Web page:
The LHC will collide protons at half energy this fall to start collecting data instead of waiting to complete all repairs
When the world’s most powerful atom smasher attempts a second inaugural switch-on this November, it will be pulling its punches. The Large Hadron Collider, housed underground at CERN on the border between Switzerland and France, will begin its long-awaited first run at half of full energy, and will not reach its full potential until after 2010, CERN has announced.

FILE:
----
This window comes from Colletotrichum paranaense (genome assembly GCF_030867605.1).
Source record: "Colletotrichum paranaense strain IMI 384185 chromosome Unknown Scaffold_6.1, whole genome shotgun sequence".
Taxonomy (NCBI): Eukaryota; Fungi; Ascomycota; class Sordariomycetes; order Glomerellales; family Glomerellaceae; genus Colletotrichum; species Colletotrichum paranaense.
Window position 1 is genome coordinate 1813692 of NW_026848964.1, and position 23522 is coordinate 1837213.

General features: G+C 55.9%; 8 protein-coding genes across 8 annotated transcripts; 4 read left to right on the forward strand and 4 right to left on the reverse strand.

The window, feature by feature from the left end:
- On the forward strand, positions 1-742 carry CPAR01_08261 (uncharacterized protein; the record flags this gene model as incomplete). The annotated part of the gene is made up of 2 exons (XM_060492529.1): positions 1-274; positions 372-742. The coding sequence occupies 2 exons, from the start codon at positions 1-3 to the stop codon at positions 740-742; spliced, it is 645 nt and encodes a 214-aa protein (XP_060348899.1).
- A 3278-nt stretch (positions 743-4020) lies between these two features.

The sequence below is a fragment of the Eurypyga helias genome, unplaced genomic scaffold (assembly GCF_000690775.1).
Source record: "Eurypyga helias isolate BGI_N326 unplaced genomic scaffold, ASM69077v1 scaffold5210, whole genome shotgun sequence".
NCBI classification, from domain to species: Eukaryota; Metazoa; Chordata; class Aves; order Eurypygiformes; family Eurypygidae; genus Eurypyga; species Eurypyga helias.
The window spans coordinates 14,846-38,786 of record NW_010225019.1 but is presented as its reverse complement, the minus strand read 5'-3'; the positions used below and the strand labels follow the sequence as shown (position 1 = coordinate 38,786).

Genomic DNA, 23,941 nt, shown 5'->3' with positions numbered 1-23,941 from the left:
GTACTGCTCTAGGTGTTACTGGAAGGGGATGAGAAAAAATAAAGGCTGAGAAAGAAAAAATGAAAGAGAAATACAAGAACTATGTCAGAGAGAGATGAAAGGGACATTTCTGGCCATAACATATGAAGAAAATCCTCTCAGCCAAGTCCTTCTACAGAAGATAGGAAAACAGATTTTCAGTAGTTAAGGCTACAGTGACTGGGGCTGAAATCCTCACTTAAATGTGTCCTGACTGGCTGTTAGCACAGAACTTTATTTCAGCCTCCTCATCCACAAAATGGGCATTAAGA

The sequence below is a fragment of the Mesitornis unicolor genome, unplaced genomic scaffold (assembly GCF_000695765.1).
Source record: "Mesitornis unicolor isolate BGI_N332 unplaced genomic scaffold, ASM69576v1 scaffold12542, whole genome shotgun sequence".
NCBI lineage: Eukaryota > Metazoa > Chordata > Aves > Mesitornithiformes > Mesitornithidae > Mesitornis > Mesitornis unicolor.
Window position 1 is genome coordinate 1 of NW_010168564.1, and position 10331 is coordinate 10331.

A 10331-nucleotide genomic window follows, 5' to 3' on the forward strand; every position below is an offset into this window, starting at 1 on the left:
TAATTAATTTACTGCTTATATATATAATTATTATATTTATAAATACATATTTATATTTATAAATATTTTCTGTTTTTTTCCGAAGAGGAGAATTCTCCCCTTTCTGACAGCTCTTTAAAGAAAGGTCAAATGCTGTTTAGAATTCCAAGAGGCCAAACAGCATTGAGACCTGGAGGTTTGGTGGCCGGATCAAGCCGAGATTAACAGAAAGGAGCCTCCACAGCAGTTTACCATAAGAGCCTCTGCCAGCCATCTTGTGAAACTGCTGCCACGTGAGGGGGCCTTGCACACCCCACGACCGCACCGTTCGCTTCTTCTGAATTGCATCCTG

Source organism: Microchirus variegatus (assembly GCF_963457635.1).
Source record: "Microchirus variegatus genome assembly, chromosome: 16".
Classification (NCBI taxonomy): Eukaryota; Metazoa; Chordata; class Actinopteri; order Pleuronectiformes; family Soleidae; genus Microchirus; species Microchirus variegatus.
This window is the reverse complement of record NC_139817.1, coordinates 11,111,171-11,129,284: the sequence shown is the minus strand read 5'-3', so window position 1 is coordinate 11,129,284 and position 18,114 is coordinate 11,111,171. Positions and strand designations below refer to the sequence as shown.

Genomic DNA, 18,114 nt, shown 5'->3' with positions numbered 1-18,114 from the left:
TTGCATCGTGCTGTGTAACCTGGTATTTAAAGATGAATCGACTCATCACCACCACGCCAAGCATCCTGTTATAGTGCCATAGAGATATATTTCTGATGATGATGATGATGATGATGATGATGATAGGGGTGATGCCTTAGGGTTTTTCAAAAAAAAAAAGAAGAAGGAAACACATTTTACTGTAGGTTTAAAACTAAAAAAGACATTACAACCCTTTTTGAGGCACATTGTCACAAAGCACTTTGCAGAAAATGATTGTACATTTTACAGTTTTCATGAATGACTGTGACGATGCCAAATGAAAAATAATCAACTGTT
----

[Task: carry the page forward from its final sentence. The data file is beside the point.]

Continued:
The decision, coming after a string of problems with the collider, was a compromise between the need to prevent further damage to the LHC and the need for energies high enough to produce the rare and heavy particles physicists hope to study, says CERN press officer James Gillies.
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